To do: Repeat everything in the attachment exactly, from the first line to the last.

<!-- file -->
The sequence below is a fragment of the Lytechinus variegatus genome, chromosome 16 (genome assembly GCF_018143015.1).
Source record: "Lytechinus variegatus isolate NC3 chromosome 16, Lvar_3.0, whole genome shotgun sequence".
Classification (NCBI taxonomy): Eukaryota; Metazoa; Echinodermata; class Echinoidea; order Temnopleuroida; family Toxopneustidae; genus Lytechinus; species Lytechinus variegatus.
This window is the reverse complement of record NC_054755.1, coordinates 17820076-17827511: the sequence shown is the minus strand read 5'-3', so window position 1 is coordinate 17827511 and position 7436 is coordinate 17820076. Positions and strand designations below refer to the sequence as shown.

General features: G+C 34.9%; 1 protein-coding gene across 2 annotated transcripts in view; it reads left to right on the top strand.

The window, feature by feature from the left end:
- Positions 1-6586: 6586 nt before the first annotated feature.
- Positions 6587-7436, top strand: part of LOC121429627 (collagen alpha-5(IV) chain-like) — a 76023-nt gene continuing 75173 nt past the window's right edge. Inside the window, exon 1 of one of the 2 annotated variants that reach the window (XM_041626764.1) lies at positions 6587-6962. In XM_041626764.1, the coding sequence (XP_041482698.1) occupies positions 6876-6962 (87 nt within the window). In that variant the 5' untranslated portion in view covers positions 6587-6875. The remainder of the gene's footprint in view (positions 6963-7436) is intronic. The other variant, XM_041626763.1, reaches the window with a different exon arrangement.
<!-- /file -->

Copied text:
The sequence below is a fragment of the Lytechinus variegatus genome, chromosome 16 (genome assembly GCF_018143015.1).
Source record: "Lytechinus variegatus isolate NC3 chromosome 16, Lvar_3.0, whole genome shotgun sequence".
Classification (NCBI taxonomy): Eukaryota; Metazoa; Echinodermata; class Echinoidea; order Temnopleuroida; family Toxopneustidae; genus Lytechinus; species Lytechinus variegatus.
This window is the reverse complement of record NC_054755.1, coordinates 17820076-17827511: the sequence shown is the minus strand read 5'-3', so window position 1 is coordinate 17827511 and position 7436 is coordinate 17820076. Positions and strand designations below refer to the sequence as shown.

General features: G+C 34.9%; 1 protein-coding gene across 2 annotated transcripts in view; it reads left to right on the top strand.

The window, feature by feature from the left end:
- Positions 1-6586: 6586 nt before the first annotated feature.
- Positions 6587-7436, top strand: part of LOC121429627 (collagen alpha-5(IV) chain-like) — a 76023-nt gene continuing 75173 nt past the window's right edge. Inside the window, exon 1 of one of the 2 annotated variants that reach the window (XM_041626764.1) lies at positions 6587-6962. In XM_041626764.1, the coding sequence (XP_041482698.1) occupies positions 6876-6962 (87 nt within the window). In that variant the 5' untranslated portion in view covers positions 6587-6875. The remainder of the gene's footprint in view (positions 6963-7436) is intronic. The other variant, XM_041626763.1, reaches the window with a different exon arrangement.